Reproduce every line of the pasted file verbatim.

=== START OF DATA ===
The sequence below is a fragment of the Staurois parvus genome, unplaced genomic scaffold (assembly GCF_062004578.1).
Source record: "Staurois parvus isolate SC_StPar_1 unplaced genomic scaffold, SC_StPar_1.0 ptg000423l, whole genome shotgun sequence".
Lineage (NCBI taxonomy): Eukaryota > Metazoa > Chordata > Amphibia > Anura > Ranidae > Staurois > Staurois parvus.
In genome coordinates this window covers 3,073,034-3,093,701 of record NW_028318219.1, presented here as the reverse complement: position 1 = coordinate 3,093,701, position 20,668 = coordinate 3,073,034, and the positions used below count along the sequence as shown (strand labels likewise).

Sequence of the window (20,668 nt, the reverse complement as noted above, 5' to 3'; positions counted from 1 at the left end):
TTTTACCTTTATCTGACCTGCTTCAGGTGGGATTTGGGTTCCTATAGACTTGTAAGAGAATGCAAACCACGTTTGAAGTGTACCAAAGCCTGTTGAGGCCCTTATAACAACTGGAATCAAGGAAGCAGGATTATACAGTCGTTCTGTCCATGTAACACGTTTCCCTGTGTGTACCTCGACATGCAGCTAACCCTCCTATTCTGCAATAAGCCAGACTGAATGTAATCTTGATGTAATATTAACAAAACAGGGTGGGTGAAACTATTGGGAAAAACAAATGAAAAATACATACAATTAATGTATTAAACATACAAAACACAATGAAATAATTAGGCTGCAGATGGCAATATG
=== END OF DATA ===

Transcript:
The sequence below is a fragment of the Staurois parvus genome, unplaced genomic scaffold (assembly GCF_062004578.1).
Source record: "Staurois parvus isolate SC_StPar_1 unplaced genomic scaffold, SC_StPar_1.0 ptg000423l, whole genome shotgun sequence".
Lineage (NCBI taxonomy): Eukaryota > Metazoa > Chordata > Amphibia > Anura > Ranidae > Staurois > Staurois parvus.
In genome coordinates this window covers 3,073,034-3,093,701 of record NW_028318219.1, presented here as the reverse complement: position 1 = coordinate 3,093,701, position 20,668 = coordinate 3,073,034, and the positions used below count along the sequence as shown (strand labels likewise).

Sequence of the window (20,668 nt, the reverse complement as noted above, 5' to 3'; positions counted from 1 at the left end):
TTTTACCTTTATCTGACCTGCTTCAGGTGGGATTTGGGTTCCTATAGACTTGTAAGAGAATGCAAACCACGTTTGAAGTGTACCAAAGCCTGTTGAGGCCCTTATAACAACTGGAATCAAGGAAGCAGGATTATACAGTCGTTCTGTCCATGTAACACGTTTCCCTGTGTGTACCTCGACATGCAGCTAACCCTCCTATTCTGCAATAAGCCAGACTGAATGTAATCTTGATGTAATATTAACAAAACAGGGTGGGTGAAACTATTGGGAAAAACAAATGAAAAATACATACAATTAATGTATTAAACATACAAAACACAATGAAATAATTAGGCTGCAGATGGCAATATG